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One of the drawbacks of formula feeding is the price. Unlike the preferred method of breastfeeding, formula can be expensive over time. One way to reduce this financial impact is switching to generic formulas.

In the United States, all formulas are regulated by the Food and Drug Administration to meet basic health and nutrition standards. If you choose to use generic formula, you will not be depriving your baby of any important nutrients. You’ll definitely be saving money—generic formulas typically cost much less than branded formulas.

The main advantage of generic formulas is their price. Generic formulas cost 40-50 percent less than brand names, which is a significant savings when a 24-ounce can of brand-name formula can cost as much as $30.

What explains the continuing popularity of brand names?

  • Reliability. Major brands Enfamil and Similac have been on the market for decades, and their manufacturers have a stake in maintaining their quality.
  • Availability. You can count on finding branded formulas in pretty much every drug store in the US; that may not be the case with a generic formula. If your baby is used to drinking a generic formula, she may not be happy with a brand name replacement while you’re on vacation because you cannot find the generic.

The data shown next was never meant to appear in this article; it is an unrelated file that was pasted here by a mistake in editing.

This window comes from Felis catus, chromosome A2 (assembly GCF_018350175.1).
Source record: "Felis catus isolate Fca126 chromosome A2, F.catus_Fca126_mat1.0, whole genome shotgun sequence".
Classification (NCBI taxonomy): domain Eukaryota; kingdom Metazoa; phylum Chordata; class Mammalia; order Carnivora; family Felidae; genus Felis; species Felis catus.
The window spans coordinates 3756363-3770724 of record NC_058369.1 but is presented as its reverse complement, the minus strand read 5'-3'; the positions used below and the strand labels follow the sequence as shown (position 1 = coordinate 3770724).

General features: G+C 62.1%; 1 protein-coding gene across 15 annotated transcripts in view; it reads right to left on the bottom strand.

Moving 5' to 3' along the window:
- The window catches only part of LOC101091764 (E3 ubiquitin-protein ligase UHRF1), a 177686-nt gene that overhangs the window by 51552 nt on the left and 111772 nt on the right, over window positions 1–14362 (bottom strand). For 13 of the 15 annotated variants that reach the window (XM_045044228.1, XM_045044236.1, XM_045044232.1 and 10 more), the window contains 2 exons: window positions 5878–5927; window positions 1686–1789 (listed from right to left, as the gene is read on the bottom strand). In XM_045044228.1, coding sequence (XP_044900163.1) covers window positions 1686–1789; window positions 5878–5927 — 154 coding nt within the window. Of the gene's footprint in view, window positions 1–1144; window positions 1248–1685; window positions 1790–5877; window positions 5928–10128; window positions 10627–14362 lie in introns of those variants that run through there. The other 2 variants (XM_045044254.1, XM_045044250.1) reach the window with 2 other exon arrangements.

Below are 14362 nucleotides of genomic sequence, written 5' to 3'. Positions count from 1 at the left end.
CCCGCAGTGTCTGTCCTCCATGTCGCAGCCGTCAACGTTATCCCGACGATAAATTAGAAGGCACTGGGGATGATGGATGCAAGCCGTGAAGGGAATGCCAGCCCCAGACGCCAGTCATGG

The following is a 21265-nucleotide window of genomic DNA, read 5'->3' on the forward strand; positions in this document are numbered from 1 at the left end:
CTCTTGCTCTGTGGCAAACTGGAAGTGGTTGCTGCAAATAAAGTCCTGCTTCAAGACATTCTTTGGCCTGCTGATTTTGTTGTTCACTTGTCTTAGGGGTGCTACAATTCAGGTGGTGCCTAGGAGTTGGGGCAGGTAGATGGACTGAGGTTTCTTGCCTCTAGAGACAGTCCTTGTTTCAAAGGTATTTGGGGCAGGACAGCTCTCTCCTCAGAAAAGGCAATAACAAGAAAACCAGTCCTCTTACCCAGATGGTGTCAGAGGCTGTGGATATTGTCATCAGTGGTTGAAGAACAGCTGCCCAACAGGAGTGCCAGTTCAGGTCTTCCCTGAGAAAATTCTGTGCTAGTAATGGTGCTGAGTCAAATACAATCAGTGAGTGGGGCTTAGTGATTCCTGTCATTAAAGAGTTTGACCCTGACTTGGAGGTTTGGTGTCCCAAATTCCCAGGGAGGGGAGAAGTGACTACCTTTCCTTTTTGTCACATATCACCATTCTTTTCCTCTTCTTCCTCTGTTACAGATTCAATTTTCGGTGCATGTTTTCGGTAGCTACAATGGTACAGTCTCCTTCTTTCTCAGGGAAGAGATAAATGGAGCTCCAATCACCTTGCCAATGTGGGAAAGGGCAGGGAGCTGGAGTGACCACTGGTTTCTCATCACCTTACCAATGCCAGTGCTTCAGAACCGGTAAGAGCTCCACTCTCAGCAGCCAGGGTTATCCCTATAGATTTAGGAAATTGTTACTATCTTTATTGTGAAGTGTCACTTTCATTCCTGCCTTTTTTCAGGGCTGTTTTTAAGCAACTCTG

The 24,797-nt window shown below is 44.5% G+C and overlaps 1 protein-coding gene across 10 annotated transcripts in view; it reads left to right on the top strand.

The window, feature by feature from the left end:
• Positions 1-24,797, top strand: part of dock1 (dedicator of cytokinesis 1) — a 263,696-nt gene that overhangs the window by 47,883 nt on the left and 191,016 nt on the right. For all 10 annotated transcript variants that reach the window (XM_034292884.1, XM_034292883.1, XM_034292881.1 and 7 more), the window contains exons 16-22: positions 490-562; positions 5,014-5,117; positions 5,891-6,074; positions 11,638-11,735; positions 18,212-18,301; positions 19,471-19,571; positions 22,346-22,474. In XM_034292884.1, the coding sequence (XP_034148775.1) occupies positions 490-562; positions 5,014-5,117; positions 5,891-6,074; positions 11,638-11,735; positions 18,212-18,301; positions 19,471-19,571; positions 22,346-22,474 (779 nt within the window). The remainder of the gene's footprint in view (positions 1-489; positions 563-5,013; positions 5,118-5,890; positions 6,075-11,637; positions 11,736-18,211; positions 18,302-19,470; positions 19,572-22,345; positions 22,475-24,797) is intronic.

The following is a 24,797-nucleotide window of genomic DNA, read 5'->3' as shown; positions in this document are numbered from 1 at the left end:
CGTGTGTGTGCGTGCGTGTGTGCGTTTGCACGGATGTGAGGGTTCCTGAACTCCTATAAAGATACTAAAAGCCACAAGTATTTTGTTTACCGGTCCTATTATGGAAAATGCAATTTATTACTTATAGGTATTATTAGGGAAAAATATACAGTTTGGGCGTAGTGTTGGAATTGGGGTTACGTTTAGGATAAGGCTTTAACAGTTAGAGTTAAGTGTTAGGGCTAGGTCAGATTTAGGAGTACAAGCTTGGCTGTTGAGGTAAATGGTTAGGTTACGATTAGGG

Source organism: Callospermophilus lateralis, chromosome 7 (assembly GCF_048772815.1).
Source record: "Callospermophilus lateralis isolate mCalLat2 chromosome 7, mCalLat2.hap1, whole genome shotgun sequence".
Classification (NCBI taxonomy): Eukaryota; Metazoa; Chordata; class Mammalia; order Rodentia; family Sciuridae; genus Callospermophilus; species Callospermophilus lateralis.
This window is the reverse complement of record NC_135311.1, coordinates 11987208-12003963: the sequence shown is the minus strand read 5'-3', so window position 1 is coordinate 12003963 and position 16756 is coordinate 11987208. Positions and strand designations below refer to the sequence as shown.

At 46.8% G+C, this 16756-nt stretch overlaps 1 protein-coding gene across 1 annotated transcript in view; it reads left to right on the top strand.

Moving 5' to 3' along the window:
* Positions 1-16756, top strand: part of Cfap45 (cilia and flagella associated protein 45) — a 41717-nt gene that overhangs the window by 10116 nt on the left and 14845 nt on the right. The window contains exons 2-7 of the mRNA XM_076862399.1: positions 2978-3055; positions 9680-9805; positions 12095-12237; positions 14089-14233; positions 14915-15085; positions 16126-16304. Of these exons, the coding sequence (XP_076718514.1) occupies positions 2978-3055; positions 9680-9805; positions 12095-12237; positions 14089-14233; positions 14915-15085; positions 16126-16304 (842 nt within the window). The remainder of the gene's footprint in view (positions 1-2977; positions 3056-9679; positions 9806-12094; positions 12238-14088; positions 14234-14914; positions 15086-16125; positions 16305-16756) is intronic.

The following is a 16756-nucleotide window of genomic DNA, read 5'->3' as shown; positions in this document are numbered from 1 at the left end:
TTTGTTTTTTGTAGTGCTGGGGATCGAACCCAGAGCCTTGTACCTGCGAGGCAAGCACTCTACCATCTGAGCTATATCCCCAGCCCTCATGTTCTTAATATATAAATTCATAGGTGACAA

• Distribution. Major formula makers often give away samples of formulas through doctor’s offices and even through direct mail order. Babies can quickly develop a preference for one formula over another, so it may be difficult to switch from one to another.

The bottom line is, there is no reason not to consider a generic formula if you’re concerned about the cost of branded formulas. But ultimately, the decision is up to your baby and their definitive taste test.

Takeaways

  • Generic and brand-name formulas are both subject to government regulation.
  • Generic formulas can save you up to 50 percent of the price of brand names.
  • Although generic and brand-name formulas have the same basic nutrients, they’re blended differently and may taste different to infants.

References

  1. Mayo Clinic. Infant Formula: Your Questions Answered.
  2. CBS MoneyWatch. Similac Recall: Time to Switch to Generic Formula.
  3. The New York Times. Formula Fight: A Generic vs. the Giants.

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